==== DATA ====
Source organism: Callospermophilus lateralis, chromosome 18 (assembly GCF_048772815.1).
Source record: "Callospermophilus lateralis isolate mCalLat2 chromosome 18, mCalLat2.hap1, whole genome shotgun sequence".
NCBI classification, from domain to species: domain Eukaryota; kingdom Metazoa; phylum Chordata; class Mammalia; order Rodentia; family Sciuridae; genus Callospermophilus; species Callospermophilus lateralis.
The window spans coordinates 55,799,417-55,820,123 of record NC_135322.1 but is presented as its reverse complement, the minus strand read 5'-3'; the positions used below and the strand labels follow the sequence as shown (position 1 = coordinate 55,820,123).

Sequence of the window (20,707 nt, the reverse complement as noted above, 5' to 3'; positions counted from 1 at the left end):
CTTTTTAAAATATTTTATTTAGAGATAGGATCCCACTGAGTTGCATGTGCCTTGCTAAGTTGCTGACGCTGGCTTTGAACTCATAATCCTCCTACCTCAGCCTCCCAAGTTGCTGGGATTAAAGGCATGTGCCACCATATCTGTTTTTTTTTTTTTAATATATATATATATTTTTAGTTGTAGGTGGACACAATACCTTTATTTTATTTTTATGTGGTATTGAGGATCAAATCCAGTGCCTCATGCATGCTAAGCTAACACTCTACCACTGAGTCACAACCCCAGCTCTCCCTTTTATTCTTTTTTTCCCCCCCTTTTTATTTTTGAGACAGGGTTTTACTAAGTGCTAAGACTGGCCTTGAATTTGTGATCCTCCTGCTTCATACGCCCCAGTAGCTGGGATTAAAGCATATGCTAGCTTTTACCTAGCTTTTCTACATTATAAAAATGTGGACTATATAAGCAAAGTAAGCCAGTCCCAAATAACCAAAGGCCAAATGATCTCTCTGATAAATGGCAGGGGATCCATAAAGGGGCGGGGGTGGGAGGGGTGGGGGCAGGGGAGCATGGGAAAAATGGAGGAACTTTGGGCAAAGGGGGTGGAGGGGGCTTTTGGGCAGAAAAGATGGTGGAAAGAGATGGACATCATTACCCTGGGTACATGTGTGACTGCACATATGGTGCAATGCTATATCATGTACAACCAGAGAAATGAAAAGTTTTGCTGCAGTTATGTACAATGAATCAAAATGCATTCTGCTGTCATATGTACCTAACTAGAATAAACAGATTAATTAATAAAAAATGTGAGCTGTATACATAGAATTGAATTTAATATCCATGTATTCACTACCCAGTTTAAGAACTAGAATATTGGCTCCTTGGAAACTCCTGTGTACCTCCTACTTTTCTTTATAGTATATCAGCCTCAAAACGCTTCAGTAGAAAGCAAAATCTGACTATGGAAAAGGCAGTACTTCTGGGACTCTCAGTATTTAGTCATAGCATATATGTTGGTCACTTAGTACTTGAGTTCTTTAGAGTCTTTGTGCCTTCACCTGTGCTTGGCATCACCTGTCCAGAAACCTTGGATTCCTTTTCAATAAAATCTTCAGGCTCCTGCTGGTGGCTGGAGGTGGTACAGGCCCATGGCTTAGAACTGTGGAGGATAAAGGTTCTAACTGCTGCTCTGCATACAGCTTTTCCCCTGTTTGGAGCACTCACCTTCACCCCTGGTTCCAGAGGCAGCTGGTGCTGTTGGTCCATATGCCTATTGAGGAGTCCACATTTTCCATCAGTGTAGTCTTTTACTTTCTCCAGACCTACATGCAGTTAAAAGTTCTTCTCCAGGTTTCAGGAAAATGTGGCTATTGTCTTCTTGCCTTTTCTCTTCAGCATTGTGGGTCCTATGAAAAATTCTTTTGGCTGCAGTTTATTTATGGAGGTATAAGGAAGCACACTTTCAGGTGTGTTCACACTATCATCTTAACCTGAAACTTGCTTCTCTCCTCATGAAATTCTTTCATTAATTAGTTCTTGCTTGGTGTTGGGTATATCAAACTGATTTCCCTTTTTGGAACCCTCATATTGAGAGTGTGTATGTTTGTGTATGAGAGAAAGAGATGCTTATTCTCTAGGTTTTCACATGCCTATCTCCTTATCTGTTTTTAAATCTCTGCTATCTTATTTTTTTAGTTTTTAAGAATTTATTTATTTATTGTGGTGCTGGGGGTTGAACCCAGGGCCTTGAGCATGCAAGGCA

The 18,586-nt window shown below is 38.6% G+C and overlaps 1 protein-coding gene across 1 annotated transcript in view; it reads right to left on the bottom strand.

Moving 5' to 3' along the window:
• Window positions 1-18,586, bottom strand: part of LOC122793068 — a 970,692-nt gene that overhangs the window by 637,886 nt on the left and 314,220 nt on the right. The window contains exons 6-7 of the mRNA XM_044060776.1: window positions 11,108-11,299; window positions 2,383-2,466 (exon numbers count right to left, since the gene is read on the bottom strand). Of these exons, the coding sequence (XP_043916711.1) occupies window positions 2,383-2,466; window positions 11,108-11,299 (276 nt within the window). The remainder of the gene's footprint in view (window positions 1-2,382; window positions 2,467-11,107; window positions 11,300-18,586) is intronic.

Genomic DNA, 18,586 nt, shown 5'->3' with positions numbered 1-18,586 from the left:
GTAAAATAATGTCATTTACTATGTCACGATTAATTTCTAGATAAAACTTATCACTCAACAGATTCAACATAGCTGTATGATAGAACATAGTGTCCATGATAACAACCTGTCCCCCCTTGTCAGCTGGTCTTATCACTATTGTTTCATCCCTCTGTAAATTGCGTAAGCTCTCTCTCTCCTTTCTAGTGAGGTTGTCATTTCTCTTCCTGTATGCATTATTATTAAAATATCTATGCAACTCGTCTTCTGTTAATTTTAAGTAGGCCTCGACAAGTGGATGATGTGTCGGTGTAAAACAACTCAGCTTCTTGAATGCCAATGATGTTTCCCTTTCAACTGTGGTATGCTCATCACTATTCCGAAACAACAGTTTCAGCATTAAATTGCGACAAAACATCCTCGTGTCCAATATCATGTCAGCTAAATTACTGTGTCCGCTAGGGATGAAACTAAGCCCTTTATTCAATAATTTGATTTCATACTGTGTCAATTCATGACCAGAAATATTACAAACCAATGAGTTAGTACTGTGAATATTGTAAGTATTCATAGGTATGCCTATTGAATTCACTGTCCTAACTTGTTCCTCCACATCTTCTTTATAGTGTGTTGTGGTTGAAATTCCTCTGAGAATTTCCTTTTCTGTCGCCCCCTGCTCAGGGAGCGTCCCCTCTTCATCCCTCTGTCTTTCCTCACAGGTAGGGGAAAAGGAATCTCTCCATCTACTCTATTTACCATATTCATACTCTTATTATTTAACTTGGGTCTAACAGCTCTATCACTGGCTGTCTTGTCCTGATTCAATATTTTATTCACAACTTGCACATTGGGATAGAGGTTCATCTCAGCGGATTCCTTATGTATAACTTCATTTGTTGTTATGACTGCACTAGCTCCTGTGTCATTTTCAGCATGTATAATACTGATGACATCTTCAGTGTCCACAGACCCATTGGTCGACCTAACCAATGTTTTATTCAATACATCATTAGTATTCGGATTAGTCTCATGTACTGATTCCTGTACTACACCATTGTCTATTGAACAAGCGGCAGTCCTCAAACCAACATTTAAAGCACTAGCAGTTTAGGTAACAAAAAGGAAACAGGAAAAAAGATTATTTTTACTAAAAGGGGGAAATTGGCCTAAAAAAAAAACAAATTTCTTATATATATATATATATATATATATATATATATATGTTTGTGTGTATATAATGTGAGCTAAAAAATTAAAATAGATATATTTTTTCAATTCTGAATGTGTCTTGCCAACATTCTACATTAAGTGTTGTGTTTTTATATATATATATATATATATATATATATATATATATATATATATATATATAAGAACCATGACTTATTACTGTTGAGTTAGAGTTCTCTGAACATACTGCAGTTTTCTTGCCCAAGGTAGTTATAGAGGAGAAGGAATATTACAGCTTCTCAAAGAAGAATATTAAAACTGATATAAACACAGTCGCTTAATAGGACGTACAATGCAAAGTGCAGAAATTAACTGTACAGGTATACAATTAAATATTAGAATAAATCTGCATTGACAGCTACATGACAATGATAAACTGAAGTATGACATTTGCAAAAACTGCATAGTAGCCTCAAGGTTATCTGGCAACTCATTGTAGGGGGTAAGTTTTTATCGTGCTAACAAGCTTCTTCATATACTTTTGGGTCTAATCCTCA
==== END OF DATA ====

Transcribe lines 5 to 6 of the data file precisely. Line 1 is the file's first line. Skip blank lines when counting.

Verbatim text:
Sequence of the window (20,707 nt, the reverse complement as noted above, 5' to 3'; positions counted from 1 at the left end):
CTTTTTAAAATATTTTATTTAGAGATAGGATCCCACTGAGTTGCATGTGCCTTGCTAAGTTGCTGACGCTGGCTTTGAACTCATAATCCTCCTACCTCAGCCTCCCAAGTTGCTGGGATTAAAGGCATGTGCCACCATATCTGTTTTTTTTTTTTTAATATATATATATATTTTTAGTTGTAGGTGGACACAATACCTTTATTTTATTTTTATGTGGTATTGAGGATCAAATCCAGTGCCTCATGCATGCTAAGCTAACACTCTACCACTGAGTCACAACCCCAGCTCTCCCTTTTATTCTTTTTTTCCCCCCCTTTTTATTTTTGAGACAGGGTTTTACTAAGTGCTAAGACTGGCCTTGAATTTGTGATCCTCCTGCTTCATACGCCCCAGTAGCTGGGATTAAAGCATATGCTAGCTTTTACCTAGCTTTTCTACATTATAAAAATGTGGACTATATAAGCAAAGTAAGCCAGTCCCAAATAACCAAAGGCCAAATGATCTCTCTGATAAATGGCAGGGGATCCATAAAGGGGCGGGGGTGGGAGGGGTGGGGGCAGGGGAGCATGGGAAAAATGGAGGAACTTTGGGCAAAGGGGGTGGAGGGGGCTTTTGGGCAGAAAAGATGGTGGAAAGAGATGGACATCATTACCCTGGGTACATGTGTGACTGCACATATGGTGCAATGCTATATCATGTACAACCAGAGAAATGAAAAGTTTTGCTGCAGTTATGTACAATGAATCAAAATGCATTCTGCTGTCATATGTACCTAACTAGAATAAACAGATTAATTAATAAAAAATGTGAGCTGTATACATAGAATTGAATTTAATATCCATGTATTCACTACCCAGTTTAAGAACTAGAATATTGGCTCCTTGGAAACTCCTGTGTACCTCCTACTTTTCTTTATAGTATATCAGCCTCAAAACGCTTCAGTAGAAAGCAAAATCTGACTATGGAAAAGGCAGTACTTCTGGGACTCTCAGTATTTAGTCATAGCATATATGTTGGTCACTTAGTACTTGAGTTCTTTAGAGTCTTTGTGCCTTCACCTGTGCTTGGCATCACCTGTCCAGAAACCTTGGATTCCTTTTCAATAAAATCTTCAGGCTCCTGCTGGTGGCTGGAGGTGGTACAGGCCCATGGCTTAGAACTGTGGAGGATAAAGGTTCTAACTGCTGCTCTGCATACAGCTTTTCCCCTGTTTGGAGCACTCACCTTCACCCCTGGTTCCAGAGGCAGCTGGTGCTGTTGGTCCATATGCCTATTGAGGAGTCCACATTTTCCATCAGTGTAGTCTTTTACTTTCTCCAGACCTACATGCAGTTAAAAGTTCTTCTCCAGGTTTCAGGAAAATGTGGCTATTGTCTTCTTGCCTTTTCTCTTCAGCATTGTGGGTCCTATGAAAAATTCTTTTGGCTGCAGTTTATTTATGGAGGTATAAGGAAGCACACTTTCAGGTGTGTTCACACTATCATCTTAACCTGAAACTTGCTTCTCTCCTCATGAAATTCTTTCATTAATTAGTTCTTGCTTGGTGTTGGGTATATCAAACTGATTTCCCTTTTTGGAACCCTCATATTGAGAGTGTGTATGTTTGTGTATGAGAGAAAGAGATGCTTATTCTCTAGGTTTTCACATGCCTATCTCCTTATCTGTTTTTAAATCTCTGCTATCTTATTTTTTTAGTTTTTAAGAATTTATTTATTTATTGTGGTGCTGGGGGTTGAACCCAGGGCCTTGAGCATGCAAGGCA